Hewitt research found a 63% differential in total shareholder return for companies with high employee engagement vs those with low engagement:
“Organizations with high levels of engagement (where 65 percent or more of employees are engaged) outperformed the total stock market index even in volatile economic conditions. During 2009, total shareholder return for these companies was 19 percent higher than the average total shareholder return. Conversely, companies with low engagement (where less than 40 percent of employees are engaged) had a total shareholder return that was 44 percent lower than the average.”
Gallup research found companies in the top 25% for employee engagement have (as compared to bottom 25%):
• 37% less absenteeism
• 25% less employee turnover in high-turnover organizations (such as retail)
• 49% less turnover in low-turnover organizations
• 27% less shrinkage
• 49% fewer safety incidents
• 60% fewer product defects
• 12% higher customer metrics
• 18% higher productivity
• 16% higher profitability
And that’s just the start. Gallup also found :
• EPS exceeds competition by 28% (top 25% for employee engagement)
• EPS exceeds competition by 72% (top 10%)
• Growth trajectory (for financial improvement): 2.5 times the competition (top 25%)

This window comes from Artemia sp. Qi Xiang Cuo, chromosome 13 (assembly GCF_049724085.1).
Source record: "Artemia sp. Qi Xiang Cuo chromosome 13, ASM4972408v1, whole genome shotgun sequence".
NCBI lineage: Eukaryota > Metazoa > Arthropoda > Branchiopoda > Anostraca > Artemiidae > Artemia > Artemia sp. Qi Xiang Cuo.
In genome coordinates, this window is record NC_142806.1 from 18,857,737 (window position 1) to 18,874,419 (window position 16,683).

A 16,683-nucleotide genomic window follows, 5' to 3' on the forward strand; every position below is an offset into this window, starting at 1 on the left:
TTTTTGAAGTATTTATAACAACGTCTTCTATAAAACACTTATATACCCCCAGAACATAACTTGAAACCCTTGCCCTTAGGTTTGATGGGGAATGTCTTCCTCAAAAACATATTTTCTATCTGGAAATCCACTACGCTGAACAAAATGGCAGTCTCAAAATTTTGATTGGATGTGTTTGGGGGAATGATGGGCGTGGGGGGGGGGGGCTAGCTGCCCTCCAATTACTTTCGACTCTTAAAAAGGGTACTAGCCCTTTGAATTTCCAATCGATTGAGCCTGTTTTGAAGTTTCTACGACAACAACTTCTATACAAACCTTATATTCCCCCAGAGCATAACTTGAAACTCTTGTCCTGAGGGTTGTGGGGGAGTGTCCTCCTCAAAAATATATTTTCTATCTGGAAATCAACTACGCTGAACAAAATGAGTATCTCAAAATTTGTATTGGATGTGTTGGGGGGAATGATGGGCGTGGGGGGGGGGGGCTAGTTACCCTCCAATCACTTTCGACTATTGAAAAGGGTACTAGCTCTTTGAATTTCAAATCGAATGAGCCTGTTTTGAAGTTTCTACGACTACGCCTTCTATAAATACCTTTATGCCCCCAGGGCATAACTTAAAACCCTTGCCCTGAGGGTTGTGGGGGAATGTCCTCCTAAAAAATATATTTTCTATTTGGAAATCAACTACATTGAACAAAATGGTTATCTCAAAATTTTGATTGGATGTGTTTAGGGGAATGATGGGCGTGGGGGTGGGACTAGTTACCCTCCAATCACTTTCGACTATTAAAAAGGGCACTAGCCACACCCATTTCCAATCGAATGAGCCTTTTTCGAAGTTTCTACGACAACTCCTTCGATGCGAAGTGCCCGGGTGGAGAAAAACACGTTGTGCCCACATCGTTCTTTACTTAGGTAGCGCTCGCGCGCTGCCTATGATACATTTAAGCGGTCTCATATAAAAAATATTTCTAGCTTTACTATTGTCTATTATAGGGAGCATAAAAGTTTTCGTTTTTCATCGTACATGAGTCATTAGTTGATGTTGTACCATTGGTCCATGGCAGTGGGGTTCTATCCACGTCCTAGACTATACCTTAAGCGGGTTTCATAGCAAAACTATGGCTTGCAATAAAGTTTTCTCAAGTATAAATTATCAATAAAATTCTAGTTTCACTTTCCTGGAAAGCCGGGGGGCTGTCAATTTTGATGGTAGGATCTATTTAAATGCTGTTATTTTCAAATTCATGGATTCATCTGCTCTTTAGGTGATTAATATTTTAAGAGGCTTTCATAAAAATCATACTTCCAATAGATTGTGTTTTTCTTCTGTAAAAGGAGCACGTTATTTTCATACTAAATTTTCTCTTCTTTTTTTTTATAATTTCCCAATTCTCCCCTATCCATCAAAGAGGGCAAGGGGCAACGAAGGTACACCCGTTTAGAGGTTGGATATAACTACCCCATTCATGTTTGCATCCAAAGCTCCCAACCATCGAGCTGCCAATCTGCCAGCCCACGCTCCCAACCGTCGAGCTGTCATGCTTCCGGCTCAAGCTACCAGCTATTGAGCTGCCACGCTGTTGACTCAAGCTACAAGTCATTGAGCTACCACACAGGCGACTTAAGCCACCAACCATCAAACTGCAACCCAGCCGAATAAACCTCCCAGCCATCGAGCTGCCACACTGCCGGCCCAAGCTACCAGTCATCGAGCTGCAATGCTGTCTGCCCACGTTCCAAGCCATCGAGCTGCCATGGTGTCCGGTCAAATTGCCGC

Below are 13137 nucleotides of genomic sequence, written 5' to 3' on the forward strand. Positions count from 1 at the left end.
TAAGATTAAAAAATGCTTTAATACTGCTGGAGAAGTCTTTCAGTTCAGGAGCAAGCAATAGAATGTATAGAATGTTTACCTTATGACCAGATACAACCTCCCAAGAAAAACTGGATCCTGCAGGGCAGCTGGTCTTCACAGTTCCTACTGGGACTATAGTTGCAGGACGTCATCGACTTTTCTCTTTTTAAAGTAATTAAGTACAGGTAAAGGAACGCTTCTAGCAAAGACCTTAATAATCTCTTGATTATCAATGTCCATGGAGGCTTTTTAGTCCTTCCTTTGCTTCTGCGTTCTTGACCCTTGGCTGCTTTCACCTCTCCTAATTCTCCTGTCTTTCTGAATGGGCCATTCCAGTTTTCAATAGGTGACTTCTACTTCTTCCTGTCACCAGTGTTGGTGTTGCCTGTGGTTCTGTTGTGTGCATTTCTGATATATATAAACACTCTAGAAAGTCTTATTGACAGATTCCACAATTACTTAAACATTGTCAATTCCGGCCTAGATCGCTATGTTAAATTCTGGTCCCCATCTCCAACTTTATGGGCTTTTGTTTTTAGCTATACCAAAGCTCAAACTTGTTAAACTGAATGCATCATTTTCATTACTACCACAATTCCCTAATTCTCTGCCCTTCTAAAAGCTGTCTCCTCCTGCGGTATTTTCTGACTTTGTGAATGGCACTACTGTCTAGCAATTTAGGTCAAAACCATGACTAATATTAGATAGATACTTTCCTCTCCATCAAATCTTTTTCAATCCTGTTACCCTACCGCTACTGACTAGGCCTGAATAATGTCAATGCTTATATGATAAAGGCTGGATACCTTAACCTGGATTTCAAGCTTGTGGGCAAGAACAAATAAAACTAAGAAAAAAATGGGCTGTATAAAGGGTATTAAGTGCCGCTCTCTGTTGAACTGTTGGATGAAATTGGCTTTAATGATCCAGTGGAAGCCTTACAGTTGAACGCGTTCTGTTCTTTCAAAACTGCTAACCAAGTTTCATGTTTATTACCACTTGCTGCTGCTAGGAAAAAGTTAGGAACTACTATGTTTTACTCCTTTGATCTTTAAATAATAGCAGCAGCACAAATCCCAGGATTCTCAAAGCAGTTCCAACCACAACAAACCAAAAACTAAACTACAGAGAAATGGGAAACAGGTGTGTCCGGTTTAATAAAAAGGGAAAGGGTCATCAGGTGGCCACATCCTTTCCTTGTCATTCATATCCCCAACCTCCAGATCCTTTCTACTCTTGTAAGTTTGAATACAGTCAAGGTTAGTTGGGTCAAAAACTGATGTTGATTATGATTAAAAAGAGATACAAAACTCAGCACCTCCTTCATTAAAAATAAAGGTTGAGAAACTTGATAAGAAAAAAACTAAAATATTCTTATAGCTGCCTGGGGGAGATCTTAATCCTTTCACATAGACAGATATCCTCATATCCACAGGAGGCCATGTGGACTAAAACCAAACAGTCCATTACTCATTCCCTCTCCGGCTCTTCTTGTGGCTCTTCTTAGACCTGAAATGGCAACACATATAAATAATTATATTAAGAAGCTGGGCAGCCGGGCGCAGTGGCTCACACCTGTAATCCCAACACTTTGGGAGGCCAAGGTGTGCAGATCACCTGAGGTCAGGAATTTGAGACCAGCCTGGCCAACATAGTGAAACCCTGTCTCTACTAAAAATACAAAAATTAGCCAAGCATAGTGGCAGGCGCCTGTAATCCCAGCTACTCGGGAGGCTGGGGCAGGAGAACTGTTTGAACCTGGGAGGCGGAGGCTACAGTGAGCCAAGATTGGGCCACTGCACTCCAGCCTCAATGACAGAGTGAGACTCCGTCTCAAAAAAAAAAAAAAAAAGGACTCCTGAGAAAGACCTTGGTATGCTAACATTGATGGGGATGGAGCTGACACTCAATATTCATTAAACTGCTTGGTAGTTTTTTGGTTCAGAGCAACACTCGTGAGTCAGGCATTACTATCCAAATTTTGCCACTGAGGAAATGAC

• Growth trajectory: 3.9 times the competition (top 10%)
What did the level of employee engagement mean to companies during the recession?
• Those in the top 25% that were trailing competition before the recession surpassed the competition in 2008.
• Those in the top 10% were already ahead of their competition in 2007, but widened the gap further in 2008.
• Those in the bottom 25% for engagement in 2007, however, followed the same downward trend as their competition during the recession.
Still think employee engagement doesn’t matter?
Strategic recognition is one of the most powerful methods for improving employee engagement. Be sure to check out our new book "Winning with a Culture of Recognition," available on Amazon now!